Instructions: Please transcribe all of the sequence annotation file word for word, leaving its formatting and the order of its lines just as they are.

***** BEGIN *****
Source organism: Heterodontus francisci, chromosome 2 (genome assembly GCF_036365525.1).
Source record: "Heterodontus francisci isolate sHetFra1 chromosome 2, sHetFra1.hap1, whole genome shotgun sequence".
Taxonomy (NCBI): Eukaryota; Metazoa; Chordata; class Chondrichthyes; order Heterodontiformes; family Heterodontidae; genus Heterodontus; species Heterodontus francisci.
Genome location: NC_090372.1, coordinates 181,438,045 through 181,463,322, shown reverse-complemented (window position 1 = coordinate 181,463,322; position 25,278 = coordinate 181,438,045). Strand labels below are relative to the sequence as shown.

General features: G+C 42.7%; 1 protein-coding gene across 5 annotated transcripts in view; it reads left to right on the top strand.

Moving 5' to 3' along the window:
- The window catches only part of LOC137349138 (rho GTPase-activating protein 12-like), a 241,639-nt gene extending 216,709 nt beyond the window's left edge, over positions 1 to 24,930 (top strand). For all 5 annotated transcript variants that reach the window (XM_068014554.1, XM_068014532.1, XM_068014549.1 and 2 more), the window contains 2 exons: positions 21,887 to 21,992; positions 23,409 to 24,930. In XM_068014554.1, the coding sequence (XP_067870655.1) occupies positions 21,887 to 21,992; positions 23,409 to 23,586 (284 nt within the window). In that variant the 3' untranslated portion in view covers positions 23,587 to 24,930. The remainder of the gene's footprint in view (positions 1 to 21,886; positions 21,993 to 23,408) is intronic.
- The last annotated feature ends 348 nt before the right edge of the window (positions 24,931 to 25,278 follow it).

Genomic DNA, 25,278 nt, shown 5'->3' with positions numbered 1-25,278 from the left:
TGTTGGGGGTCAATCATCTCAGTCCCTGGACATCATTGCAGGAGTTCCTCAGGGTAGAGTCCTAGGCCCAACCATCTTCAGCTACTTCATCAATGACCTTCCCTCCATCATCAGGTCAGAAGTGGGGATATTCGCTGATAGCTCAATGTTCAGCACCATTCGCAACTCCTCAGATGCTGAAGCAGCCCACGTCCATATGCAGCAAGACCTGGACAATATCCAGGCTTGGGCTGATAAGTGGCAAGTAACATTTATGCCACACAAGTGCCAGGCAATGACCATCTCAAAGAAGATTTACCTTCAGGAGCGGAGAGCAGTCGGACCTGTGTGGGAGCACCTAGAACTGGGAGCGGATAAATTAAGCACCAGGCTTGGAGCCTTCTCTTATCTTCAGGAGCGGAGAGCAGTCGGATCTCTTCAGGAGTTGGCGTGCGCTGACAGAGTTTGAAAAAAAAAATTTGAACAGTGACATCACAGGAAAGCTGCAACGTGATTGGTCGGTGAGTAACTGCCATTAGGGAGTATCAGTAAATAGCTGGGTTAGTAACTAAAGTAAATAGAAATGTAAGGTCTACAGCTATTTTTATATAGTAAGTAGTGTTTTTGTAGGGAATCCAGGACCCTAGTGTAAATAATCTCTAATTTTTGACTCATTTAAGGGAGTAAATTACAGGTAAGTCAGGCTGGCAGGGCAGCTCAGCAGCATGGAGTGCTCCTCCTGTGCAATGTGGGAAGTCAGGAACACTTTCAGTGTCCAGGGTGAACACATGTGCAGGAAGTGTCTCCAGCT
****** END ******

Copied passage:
Source organism: Heterodontus francisci, chromosome 2 (genome assembly GCF_036365525.1).
Source record: "Heterodontus francisci isolate sHetFra1 chromosome 2, sHetFra1.hap1, whole genome shotgun sequence".
Taxonomy (NCBI): Eukaryota; Metazoa; Chordata; class Chondrichthyes; order Heterodontiformes; family Heterodontidae; genus Heterodontus; species Heterodontus francisci.
Genome location: NC_090372.1, coordinates 181,438,045 through 181,463,322, shown reverse-complemented (window position 1 = coordinate 181,463,322; position 25,278 = coordinate 181,438,045). Strand labels below are relative to the sequence as shown.

General features: G+C 42.7%; 1 protein-coding gene across 5 annotated transcripts in view; it reads left to right on the top strand.

Moving 5' to 3' along the window:
- The window catches only part of LOC137349138 (rho GTPase-activating protein 12-like), a 241,639-nt gene extending 216,709 nt beyond the window's left edge, over positions 1 to 24,930 (top strand). For all 5 annotated transcript variants that reach the window (XM_068014554.1, XM_068014532.1, XM_068014549.1 and 2 more), the window contains 2 exons: positions 21,887 to 21,992; positions 23,409 to 24,930. In XM_068014554.1, the coding sequence (XP_067870655.1) occupies positions 21,887 to 21,992; positions 23,409 to 23,586 (284 nt within the window). In that variant the 3' untranslated portion in view covers positions 23,587 to 24,930. The remainder of the gene's footprint in view (positions 1 to 21,886; positions 21,993 to 23,408) is intronic.
- The last annotated feature ends 348 nt before the right edge of the window (positions 24,931 to 25,278 follow it).

Genomic DNA, 25,278 nt, shown 5'->3' with positions numbered 1-25,278 from the left:
TGTTGGGGGTCAATCATCTCAGTCCCTGGACATCATTGCAGGAGTTCCTCAGGGTAGAGTCCTAGGCCCAACCATCTTCAGCTACTTCATCAATGACCTTCCCTCCATCATCAGGTCAGAAGTGGGGATATTCGCTGATAGCTCAATGTTCAGCACCATTCGCAACTCCTCAGATGCTGAAGCAGCCCACGTCCATATGCAGCAAGACCTGGACAATATCCAGGCTTGGGCTGATAAGTGGCAAGTAACATTTATGCCACACAAGTGCCAGGCAATGACCATCTCAAAGAAGATTTACCTTCAGGAGCGGAGAGCAGTCGGACCTGTGTGGGAGCACCTAGAACTGGGAGCGGATAAATTAAGCACCAGGCTTGGAGCCTTCTCTTATCTTCAGGAGCGGAGAGCAGTCGGATCTCTTCAGGAGTTGGCGTGCGCTGACAGAGTTTGAAAAAAAAAATTTGAACAGTGACATCACAGGAAAGCTGCAACGTGATTGGTCGGTGAGTAACTGCCATTAGGGAGTATCAGTAAATAGCTGGGTTAGTAACTAAAGTAAATAGAAATGTAAGGTCTACAGCTATTTTTATATAGTAAGTAGTGTTTTTGTAGGGAATCCAGGACCCTAGTGTAAATAATCTCTAATTTTTGACTCATTTAAGGGAGTAAATTACAGGTAAGTCAGGCTGGCAGGGCAGCTCAGCAGCATGGAGTGCTCCTCCTGTGCAATGTGGGAAGTCAGGAACACTTTCAGTGTCCAGGGTGAACACATGTGCAGGAAGTGTCTCCAGCT